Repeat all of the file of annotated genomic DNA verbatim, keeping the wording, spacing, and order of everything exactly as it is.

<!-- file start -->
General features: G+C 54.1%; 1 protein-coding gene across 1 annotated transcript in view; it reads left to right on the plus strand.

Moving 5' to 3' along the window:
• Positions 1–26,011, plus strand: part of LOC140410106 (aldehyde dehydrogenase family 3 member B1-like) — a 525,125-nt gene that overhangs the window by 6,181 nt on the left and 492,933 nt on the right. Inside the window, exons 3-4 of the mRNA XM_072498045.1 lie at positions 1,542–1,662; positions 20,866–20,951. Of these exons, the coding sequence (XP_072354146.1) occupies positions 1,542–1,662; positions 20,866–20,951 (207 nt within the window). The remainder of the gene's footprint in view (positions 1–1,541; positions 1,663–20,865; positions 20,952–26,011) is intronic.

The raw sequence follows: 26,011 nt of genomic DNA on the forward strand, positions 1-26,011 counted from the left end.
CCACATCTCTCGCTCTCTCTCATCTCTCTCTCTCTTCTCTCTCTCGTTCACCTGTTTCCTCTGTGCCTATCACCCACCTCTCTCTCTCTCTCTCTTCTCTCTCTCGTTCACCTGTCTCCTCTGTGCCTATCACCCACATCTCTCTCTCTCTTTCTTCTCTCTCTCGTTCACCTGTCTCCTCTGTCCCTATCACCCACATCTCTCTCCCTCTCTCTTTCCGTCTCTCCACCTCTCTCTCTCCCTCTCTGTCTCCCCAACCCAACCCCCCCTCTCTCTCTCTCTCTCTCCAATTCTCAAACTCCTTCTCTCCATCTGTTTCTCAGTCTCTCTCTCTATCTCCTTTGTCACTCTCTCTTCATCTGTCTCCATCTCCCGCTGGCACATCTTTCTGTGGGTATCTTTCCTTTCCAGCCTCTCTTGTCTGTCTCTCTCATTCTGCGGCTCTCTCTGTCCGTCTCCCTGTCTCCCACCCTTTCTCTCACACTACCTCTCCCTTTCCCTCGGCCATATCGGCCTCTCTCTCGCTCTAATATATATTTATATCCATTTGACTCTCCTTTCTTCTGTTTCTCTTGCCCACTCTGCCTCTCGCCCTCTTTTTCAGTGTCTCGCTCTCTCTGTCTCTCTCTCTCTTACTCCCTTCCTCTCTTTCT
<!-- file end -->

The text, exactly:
General features: G+C 54.1%; 1 protein-coding gene across 1 annotated transcript in view; it reads left to right on the plus strand.

Moving 5' to 3' along the window:
• Positions 1–26,011, plus strand: part of LOC140410106 (aldehyde dehydrogenase family 3 member B1-like) — a 525,125-nt gene that overhangs the window by 6,181 nt on the left and 492,933 nt on the right. Inside the window, exons 3-4 of the mRNA XM_072498045.1 lie at positions 1,542–1,662; positions 20,866–20,951. Of these exons, the coding sequence (XP_072354146.1) occupies positions 1,542–1,662; positions 20,866–20,951 (207 nt within the window). The remainder of the gene's footprint in view (positions 1–1,541; positions 1,663–20,865; positions 20,952–26,011) is intronic.

The raw sequence follows: 26,011 nt of genomic DNA on the forward strand, positions 1-26,011 counted from the left end.
CCACATCTCTCGCTCTCTCTCATCTCTCTCTCTCTTCTCTCTCTCGTTCACCTGTTTCCTCTGTGCCTATCACCCACCTCTCTCTCTCTCTCTCTTCTCTCTCTCGTTCACCTGTCTCCTCTGTGCCTATCACCCACATCTCTCTCTCTCTTTCTTCTCTCTCTCGTTCACCTGTCTCCTCTGTCCCTATCACCCACATCTCTCTCCCTCTCTCTTTCCGTCTCTCCACCTCTCTCTCTCCCTCTCTGTCTCCCCAACCCAACCCCCCCTCTCTCTCTCTCTCTCTCCAATTCTCAAACTCCTTCTCTCCATCTGTTTCTCAGTCTCTCTCTCTATCTCCTTTGTCACTCTCTCTTCATCTGTCTCCATCTCCCGCTGGCACATCTTTCTGTGGGTATCTTTCCTTTCCAGCCTCTCTTGTCTGTCTCTCTCATTCTGCGGCTCTCTCTGTCCGTCTCCCTGTCTCCCACCCTTTCTCTCACACTACCTCTCCCTTTCCCTCGGCCATATCGGCCTCTCTCTCGCTCTAATATATATTTATATCCATTTGACTCTCCTTTCTTCTGTTTCTCTTGCCCACTCTGCCTCTCGCCCTCTTTTTCAGTGTCTCGCTCTCTCTGTCTCTCTCTCTCTTACTCCCTTCCTCTCTTTCT